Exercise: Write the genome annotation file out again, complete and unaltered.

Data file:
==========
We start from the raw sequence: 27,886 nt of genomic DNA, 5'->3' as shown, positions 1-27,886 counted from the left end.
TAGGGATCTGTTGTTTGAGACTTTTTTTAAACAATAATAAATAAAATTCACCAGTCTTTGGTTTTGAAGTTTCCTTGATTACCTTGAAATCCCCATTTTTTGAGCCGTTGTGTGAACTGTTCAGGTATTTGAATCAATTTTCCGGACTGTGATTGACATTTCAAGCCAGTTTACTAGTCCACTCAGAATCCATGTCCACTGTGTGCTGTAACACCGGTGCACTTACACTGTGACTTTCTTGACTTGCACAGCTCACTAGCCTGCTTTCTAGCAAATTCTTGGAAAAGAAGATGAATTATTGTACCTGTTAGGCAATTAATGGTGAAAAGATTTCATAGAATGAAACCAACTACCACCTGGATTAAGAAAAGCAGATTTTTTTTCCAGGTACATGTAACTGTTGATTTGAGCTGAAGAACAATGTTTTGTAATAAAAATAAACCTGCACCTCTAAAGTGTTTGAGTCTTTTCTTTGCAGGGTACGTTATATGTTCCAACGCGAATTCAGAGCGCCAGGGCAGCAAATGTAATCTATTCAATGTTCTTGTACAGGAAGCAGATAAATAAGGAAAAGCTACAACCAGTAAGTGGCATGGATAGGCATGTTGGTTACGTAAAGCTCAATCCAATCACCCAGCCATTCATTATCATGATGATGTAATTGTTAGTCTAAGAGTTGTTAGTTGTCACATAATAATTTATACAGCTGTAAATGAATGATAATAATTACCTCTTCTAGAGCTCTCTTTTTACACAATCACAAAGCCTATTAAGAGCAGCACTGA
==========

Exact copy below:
We start from the raw sequence: 27,886 nt of genomic DNA, 5'->3' as shown, positions 1-27,886 counted from the left end.
TAGGGATCTGTTGTTTGAGACTTTTTTTAAACAATAATAAATAAAATTCACCAGTCTTTGGTTTTGAAGTTTCCTTGATTACCTTGAAATCCCCATTTTTTGAGCCGTTGTGTGAACTGTTCAGGTATTTGAATCAATTTTCCGGACTGTGATTGACATTTCAAGCCAGTTTACTAGTCCACTCAGAATCCATGTCCACTGTGTGCTGTAACACCGGTGCACTTACACTGTGACTTTCTTGACTTGCACAGCTCACTAGCCTGCTTTCTAGCAAATTCTTGGAAAAGAAGATGAATTATTGTACCTGTTAGGCAATTAATGGTGAAAAGATTTCATAGAATGAAACCAACTACCACCTGGATTAAGAAAAGCAGATTTTTTTTCCAGGTACATGTAACTGTTGATTTGAGCTGAAGAACAATGTTTTGTAATAAAAATAAACCTGCACCTCTAAAGTGTTTGAGTCTTTTCTTTGCAGGGTACGTTATATGTTCCAACGCGAATTCAGAGCGCCAGGGCAGCAAATGTAATCTATTCAATGTTCTTGTACAGGAAGCAGATAAATAAGGAAAAGCTACAACCAGTAAGTGGCATGGATAGGCATGTTGGTTACGTAAAGCTCAATCCAATCACCCAGCCATTCATTATCATGATGATGTAATTGTTAGTCTAAGAGTTGTTAGTTGTCACATAATAATTTATACAGCTGTAAATGAATGATAATAATTACCTCTTCTAGAGCTCTCTTTTTACACAATCACAAAGCCTATTAAGAGCAGCACTGA